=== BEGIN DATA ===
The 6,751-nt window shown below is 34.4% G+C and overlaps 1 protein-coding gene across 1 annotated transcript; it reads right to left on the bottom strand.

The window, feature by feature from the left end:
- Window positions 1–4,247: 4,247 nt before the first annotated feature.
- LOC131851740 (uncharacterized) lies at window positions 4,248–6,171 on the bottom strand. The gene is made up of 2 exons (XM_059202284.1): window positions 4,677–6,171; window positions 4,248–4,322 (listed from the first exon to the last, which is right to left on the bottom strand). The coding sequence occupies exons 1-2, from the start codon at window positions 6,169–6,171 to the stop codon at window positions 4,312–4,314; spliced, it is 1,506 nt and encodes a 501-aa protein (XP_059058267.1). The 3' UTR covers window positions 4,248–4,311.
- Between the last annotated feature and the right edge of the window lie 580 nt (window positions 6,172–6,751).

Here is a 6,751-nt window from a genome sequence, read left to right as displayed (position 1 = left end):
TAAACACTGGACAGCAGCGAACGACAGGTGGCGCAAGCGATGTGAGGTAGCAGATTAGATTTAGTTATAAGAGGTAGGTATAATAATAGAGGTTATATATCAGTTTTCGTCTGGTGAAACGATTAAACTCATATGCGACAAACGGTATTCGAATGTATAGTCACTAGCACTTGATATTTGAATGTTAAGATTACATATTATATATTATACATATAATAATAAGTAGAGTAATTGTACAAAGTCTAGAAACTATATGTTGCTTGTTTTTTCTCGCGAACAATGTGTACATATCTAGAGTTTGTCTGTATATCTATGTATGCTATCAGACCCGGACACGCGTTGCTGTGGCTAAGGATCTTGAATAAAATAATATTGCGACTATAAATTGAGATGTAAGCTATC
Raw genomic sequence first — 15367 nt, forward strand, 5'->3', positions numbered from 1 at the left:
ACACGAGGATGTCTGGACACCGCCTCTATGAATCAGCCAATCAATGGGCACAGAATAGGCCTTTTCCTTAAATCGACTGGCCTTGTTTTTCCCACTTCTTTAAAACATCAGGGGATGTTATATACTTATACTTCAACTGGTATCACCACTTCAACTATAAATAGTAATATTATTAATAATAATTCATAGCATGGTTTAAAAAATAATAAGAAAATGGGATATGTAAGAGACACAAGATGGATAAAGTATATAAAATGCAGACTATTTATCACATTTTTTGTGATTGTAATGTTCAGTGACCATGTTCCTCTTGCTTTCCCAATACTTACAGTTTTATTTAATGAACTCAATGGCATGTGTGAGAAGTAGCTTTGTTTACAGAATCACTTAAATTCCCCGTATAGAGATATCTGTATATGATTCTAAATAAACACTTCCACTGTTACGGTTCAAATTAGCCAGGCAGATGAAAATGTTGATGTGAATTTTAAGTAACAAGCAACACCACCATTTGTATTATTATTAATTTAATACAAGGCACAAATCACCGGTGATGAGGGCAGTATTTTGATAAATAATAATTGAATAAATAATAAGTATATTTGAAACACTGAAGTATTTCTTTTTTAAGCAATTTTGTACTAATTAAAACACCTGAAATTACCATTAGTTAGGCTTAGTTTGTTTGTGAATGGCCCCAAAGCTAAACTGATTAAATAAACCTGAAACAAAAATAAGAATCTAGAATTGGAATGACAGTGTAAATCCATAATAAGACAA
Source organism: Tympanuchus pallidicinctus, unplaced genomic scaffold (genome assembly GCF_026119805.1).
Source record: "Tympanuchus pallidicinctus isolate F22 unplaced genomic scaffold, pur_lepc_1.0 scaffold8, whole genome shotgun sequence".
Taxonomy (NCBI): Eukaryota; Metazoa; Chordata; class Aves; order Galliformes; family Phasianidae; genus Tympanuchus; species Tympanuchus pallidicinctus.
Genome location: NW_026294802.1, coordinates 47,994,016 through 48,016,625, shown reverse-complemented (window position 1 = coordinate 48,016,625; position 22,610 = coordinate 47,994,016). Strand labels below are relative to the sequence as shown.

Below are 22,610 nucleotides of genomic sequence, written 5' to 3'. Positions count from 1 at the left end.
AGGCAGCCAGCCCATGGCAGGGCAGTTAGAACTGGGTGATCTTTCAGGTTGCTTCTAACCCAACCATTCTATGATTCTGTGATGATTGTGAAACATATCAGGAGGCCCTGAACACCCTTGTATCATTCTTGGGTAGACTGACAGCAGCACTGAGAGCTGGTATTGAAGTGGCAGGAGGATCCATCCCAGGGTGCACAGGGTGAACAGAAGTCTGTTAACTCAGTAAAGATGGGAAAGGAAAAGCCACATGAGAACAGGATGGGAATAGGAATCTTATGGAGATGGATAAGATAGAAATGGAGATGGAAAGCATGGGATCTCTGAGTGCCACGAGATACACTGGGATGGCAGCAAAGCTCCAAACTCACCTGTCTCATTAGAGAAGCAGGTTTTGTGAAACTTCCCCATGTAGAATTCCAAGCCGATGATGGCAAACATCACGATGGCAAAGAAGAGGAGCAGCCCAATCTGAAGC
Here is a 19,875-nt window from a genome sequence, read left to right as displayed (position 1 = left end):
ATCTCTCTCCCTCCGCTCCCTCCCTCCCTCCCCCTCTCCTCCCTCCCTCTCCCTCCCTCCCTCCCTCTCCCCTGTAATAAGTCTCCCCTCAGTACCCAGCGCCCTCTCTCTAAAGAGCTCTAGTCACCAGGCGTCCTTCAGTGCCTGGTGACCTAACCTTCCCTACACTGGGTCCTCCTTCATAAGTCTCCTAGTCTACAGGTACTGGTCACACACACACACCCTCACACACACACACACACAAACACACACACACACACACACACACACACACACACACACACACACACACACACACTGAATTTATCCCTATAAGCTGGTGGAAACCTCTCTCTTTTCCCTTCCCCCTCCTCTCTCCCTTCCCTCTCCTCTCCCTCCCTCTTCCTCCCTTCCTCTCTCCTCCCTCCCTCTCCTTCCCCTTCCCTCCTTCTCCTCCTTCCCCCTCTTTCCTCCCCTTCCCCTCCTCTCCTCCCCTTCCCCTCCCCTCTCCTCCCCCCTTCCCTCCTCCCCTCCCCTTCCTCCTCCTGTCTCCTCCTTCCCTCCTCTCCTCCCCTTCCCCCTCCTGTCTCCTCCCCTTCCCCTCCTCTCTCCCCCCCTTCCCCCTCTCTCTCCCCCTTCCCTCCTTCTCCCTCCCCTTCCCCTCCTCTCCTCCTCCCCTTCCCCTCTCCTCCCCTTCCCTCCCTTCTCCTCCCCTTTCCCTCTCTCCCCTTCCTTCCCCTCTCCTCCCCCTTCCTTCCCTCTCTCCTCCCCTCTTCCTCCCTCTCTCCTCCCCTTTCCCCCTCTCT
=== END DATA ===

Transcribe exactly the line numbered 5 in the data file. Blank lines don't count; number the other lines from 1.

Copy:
- Between the last annotated feature and the right edge of the window lie 580 nt (window positions 6,172–6,751).